If the fight was really between the Catholic Irish and the blacks, how did they end up brawling with the Protestant Irish?
The first wave of Irish came in the 1780, 1790s, and they were largely Protestant, and English-speaking. They weren't impoverished. The Catholics began coming after the economic dislocations at the end of the Napoleonic Wars. It really isn't until about 1830 that the Catholic Irish immigrants outnumber the Protestant Irish.
As this large number of Catholic Irish began coming-and they really were impoverished and disease ridden and prone to crime-the respectable Protestant Irish began to distance themselves from them. The analogy is the attitude of the old well-established German Jews from the 1840s and their immediate response to the large immigration of Eastern European Jews after 1890. There was a similar, lower-level phenomenon among well-established blacks in the North, in the face of the new black migration of the southern peasantry in 1917.
There was plenty of Anglo-American nativism as well. But the Protestant Irish were regarded by the Catholic Irish as their fiercest opponents in America. That may have been a subjective judgment--you always think the people closest to you are the ones who are doing you dirty. But it was remarkable, because the Protestant Irish hadn't taken that position early on. They moved to it.
In the movie, we see African-Americans hanging out with Leonardo DiCaprio's Irish Catholic gang and Daniel Day Lewis's nativists hating Lincoln and abolition. Does that jibe with history?
In the Five Points slum, there was a lot of race-mixing. But the Irish-Catholics became the most virulently anti-abolitionist bloc in the North, because they feared the competition with black labor. They thought abolition was a scheme of the British and the upper-class Protestants to degrade the Irish. Irish Catholics attacked black religious ceremonies, and a black temperance parade. They thought temperance was another Protestant plot. So the blacks are holding an uplifting, "Shun Demon Rum" parade in Philadelphia and they attack it. Even after the war, when they held a parade to honor Abraham Lincoln, the Irish refused to join the parade.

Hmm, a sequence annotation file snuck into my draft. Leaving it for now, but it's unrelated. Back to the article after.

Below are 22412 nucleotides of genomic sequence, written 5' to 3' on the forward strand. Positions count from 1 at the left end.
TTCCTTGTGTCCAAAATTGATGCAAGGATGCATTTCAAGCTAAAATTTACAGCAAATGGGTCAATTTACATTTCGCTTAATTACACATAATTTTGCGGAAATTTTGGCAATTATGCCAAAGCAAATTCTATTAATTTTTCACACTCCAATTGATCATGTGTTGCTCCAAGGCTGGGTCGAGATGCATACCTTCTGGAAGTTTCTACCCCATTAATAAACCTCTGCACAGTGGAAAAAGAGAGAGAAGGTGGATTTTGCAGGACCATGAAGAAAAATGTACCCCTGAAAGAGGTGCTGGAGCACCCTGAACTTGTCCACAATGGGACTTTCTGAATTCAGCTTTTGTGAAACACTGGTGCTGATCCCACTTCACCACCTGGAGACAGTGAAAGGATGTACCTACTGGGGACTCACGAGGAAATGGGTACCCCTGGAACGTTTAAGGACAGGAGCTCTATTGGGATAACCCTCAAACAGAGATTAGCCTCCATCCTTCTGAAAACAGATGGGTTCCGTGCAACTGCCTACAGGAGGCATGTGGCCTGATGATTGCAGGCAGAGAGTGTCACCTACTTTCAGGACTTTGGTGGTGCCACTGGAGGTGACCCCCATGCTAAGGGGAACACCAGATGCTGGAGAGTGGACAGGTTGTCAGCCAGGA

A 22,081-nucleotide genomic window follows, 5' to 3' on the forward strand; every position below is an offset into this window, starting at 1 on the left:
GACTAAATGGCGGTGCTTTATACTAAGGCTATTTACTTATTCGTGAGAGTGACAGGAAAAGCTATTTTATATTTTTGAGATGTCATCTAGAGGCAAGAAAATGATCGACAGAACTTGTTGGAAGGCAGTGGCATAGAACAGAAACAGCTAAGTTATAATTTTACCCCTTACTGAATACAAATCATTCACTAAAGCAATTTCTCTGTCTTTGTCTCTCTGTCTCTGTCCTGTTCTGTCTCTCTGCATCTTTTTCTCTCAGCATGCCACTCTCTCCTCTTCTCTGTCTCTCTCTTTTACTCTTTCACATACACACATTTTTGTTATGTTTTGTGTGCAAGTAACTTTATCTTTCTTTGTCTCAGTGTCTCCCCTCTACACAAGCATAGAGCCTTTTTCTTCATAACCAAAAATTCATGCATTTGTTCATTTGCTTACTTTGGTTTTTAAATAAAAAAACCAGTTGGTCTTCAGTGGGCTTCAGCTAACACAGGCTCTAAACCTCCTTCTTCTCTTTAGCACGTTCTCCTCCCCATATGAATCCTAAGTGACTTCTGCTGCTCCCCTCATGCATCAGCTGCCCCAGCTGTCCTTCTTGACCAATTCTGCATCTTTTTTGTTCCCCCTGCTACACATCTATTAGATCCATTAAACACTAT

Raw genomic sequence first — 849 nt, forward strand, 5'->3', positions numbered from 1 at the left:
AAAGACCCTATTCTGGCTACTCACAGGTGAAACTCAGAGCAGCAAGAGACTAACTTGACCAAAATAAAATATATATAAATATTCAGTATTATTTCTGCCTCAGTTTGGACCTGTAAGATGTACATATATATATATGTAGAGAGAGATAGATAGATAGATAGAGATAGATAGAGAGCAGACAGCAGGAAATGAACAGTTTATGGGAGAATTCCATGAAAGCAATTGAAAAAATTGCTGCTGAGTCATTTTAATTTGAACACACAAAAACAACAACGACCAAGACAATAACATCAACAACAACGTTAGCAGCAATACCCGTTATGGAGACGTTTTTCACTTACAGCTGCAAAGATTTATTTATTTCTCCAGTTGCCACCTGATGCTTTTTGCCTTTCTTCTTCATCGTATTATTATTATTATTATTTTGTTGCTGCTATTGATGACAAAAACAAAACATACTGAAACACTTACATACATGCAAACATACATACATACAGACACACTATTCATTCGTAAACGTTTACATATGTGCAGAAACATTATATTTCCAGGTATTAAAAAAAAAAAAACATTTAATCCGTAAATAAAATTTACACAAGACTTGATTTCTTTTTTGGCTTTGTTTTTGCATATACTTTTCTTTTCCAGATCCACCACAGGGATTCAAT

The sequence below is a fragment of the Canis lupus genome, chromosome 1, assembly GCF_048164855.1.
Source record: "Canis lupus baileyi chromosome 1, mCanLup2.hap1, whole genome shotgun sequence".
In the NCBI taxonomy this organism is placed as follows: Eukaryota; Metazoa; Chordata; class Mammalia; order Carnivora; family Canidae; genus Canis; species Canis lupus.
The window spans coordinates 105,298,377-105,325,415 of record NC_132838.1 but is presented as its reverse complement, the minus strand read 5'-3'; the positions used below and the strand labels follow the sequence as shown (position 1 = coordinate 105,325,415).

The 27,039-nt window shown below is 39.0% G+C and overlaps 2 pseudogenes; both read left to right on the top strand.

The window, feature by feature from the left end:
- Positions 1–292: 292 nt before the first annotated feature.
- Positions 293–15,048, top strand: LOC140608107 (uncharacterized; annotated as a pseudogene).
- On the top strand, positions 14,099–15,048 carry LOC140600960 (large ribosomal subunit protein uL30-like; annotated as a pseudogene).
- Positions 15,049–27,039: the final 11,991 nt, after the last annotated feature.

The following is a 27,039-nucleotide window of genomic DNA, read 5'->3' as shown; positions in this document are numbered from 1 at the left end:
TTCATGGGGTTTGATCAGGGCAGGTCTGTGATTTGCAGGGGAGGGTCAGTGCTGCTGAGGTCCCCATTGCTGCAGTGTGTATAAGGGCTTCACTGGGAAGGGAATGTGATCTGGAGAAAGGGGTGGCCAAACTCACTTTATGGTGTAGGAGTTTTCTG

And yet early on at least, no one distinguished much between the poor Irish and poor blacks. When did those distinctions begin to be made?
No one really knows. Segregation doesn't seem to have been born, it just grew. Remember, society wasn't as segregated then, because society wasn't as institutionalized. Today you talk about the schools. Back then, how many people were touched by public schools? Neighborhoods weren't segregated by race, but by class. But by 1820, segregation seemed to have happened.
On the whole it begins to sound like "Gangs of New York" was a lot more sympathetic to Leonardo DiCaprio's gang than a clear-eyed observer would be.
I'd say so. As one of my friends said, the history makes made him proud to be Irish, and ashamed to be Irish-American.